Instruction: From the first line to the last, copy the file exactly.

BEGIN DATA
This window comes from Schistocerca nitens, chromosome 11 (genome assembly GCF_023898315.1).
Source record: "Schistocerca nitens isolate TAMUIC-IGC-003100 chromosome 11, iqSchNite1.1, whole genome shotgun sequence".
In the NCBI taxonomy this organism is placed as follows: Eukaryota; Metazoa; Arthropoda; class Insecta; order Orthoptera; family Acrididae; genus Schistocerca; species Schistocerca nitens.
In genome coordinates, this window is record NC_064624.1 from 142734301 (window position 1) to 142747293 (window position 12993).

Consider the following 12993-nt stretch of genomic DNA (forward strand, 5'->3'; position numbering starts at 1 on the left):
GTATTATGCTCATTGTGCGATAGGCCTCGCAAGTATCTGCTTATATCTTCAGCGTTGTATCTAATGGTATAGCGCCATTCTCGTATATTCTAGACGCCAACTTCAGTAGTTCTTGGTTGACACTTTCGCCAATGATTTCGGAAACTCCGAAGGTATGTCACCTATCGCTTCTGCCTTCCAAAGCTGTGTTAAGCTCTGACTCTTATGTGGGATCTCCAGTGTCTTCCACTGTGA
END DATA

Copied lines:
This window comes from Schistocerca nitens, chromosome 11 (genome assembly GCF_023898315.1).
Source record: "Schistocerca nitens isolate TAMUIC-IGC-003100 chromosome 11, iqSchNite1.1, whole genome shotgun sequence".
In the NCBI taxonomy this organism is placed as follows: Eukaryota; Metazoa; Arthropoda; class Insecta; order Orthoptera; family Acrididae; genus Schistocerca; species Schistocerca nitens.
In genome coordinates, this window is record NC_064624.1 from 142734301 (window position 1) to 142747293 (window position 12993).

Consider the following 12993-nt stretch of genomic DNA (forward strand, 5'->3'; position numbering starts at 1 on the left):
GTATTATGCTCATTGTGCGATAGGCCTCGCAAGTATCTGCTTATATCTTCAGCGTTGTATCTAATGGTATAGCGCCATTCTCGTATATTCTAGACGCCAACTTCAGTAGTTCTTGGTTGACACTTTCGCCAATGATTTCGGAAACTCCGAAGGTATGTCACCTATCGCTTCTGCCTTCCAAAGCTGTGTTAAGCTCTGACTCTTATGTGGGATCTCCAGTGTCTTCCACTGTGA